Homeowners and businesses depend on HVAC services. If you want to become an HVAC technician or even start your own business, you need to have an Indiana HVAC license. In this guide, you will learn about the education and job requirements for getting your license.
Yes, you need an Indiana HVAC license. All technicians must have a Section 608 Certification to work on appliances that use refrigerants, including central air conditioning units.
Technicians working in Indianapolis and in Marion County must hold at least one of the following licenses issued by county officials:
Unrestricted Air Conditioning License A
Air Conditioning B (to work on cooling units up to 25 tons and boilers up to 15 psig steam and 30 psig water)
Air Conditioning D (to work on cooling units up to five tons and heating units as large as 300,000 BTUs)
In addition to an Indiana HVAC license, technicians must obtain certifications from one of the three following organizations: The Environmental Protection Agency (EPA), the North American Technical Excellence (NATE), and the American Society of Heating, Refrigeration and Air Conditioning Engineering (ASHRAE). Some schools also provide certification through HVAC Excellence.
Section 608 of the Clean Air Act requires anyone who wants to work with refrigerants to obtain EPA certification. The base certification, Type I, to service small appliances. Type II covers high to very-high pressure appliances; Type II covers low-pressure appliances; and Universal covers Types I, II, and III. You also must pass the core competencies, such as Section 608 regulations, the Montreal Protocol, and the Clean Air Act. Renewal is not required.
Professionals will not find a formal Indiana HVAC license system for apprentice, journeyman, and master designations in the state. Limited apprenticeships are available through union and non-union sponsors. Completing an apprenticeship takes about four years, and then you’ll pass an exam to attain journeyman status.
An associate’s degree in Applied Science or a certificate in HVAC through a college or university program also can qualify you for an apprenticeship program. Working as an apprentice is the first step to becoming a journeyman and eventually a master HVAC tradesman. Some Indiana municipalities require professionals to become a master tradesman to start their own contracting business.
Non-union apprenticeships are available through some employers. Trade organizations such as the Indiana/Kentucky Chapter of the Associated Builder and Contractors and the Indiana Plumbing-Heating-Cooling Contractors Association also offer apprenticeships. Contact local pipefitters and sheet metal trade unions for their apprenticeship programs.
NATE Certifications are more comprehensive and go beyond cooling to incorporate heating applications and more specialized applications. The four different types of NATE certifications include:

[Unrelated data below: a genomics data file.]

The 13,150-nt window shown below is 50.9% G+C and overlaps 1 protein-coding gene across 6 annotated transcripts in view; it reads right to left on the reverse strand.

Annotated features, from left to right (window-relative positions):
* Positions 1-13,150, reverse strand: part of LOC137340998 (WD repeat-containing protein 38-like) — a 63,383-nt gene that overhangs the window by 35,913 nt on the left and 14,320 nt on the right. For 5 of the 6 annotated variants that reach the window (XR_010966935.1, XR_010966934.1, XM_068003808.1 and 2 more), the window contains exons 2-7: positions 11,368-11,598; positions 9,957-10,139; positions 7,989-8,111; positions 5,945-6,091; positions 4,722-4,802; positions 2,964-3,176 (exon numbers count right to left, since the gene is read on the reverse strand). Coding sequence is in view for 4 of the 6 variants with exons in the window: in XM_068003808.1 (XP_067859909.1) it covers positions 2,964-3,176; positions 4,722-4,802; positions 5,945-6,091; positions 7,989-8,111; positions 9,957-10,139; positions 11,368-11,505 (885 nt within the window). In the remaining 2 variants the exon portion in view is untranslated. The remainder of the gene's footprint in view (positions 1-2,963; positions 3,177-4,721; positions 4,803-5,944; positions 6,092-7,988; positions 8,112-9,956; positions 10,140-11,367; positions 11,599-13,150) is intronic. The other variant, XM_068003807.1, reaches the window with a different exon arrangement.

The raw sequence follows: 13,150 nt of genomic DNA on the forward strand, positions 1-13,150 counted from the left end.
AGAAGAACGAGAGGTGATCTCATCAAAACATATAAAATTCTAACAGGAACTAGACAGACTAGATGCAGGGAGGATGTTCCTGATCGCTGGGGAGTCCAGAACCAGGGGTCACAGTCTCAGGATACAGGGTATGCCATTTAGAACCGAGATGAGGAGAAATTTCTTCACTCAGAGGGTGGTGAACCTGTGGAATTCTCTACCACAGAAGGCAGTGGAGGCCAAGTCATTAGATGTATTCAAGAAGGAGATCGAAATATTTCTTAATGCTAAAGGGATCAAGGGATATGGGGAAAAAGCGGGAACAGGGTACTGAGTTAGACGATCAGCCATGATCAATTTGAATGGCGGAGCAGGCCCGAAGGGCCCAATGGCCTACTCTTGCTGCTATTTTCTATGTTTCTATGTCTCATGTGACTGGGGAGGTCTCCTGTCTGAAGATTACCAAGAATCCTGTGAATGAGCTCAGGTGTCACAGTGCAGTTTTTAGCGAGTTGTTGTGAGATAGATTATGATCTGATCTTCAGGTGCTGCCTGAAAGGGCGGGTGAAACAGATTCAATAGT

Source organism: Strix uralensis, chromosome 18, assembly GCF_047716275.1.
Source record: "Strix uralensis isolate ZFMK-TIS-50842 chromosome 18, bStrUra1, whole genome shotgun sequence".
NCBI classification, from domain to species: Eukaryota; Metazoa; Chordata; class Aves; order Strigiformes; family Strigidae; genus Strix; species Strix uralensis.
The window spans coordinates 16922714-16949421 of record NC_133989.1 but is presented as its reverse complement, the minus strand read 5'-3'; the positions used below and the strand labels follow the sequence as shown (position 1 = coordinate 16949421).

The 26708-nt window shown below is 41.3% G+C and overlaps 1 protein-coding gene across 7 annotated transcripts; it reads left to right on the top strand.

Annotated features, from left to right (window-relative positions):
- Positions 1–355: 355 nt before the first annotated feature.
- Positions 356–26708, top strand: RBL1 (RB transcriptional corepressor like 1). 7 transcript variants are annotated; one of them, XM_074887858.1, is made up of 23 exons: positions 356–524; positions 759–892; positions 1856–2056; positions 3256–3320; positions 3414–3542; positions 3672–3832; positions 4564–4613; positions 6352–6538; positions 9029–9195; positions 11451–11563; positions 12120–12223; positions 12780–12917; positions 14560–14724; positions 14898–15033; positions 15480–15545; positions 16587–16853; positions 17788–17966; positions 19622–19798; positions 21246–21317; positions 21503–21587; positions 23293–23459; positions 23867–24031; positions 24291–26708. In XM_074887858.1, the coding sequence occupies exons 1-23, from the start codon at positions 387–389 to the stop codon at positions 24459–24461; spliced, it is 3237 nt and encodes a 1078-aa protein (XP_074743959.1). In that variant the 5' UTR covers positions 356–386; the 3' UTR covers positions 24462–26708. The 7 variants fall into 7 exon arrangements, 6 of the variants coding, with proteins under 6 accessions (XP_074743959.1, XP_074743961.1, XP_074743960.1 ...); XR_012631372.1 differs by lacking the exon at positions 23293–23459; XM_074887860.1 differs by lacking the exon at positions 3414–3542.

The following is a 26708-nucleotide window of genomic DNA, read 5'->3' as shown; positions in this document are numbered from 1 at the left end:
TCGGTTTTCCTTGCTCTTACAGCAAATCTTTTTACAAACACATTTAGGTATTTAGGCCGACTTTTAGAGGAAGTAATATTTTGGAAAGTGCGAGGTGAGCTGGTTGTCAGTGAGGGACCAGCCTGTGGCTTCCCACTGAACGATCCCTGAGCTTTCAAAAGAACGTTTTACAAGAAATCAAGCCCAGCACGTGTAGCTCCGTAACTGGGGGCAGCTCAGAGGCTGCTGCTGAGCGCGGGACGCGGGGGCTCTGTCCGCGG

HVAC Support Technician
Core and Specialty Tests
Senior Level Efficiency Analyst
ASHRAE certifications target designers and engineers of climate control systems. For instance, a Certified HVAC Designer focuses on the design and layout of residential and commercial systems, including sizing and load calculations.
Entry-level technicians start at $25,770 per year. Middle-level annual pay is $40,930, while master technicians earn $71,000.
Indiana has one of the fastest-growing markets for HVAC professionals. Obtaining as many licenses or certifications as possible will increase your earning potential. You can start your own business, too. A license demonstrates to clients that you have the education and experience to properly service their climate control units.
Because HVAC technicians must obtain an EPA 608 Basic Certification, the minimum cost is $24.95 for the initial test and $5.95 for each additional attempt. If you get certification through a school, that cost may be included. For a formal apprenticeship program through the Indiana Plumbing-Heating-Cooling Contractors Association, the cost ranges from $1,200 to $1,425, depending on the program and location.
Indiana residents generally do an apprenticeship in conjunction with the Indiana Plumbing-Heating-Cooling Contractors Association, a trade school, or community college. Apprentice programs combine on-the-job experience with night or weekend classes and take three to five years to complete.
The top HVAC programs in Indiana are:
Ivy Techcommunity College, various locations
Fortis College, Indianapolis
Prosser School of Technology, New Albany
AC/C Tech, Indianapolis
A wide range of costs encompasses HVAC schooling in Indiana, running from $1,200 to over $27,000. Schools generally provide financial aid, along with some HVAC professional organizations. For colleges and universities, students may also apply for help through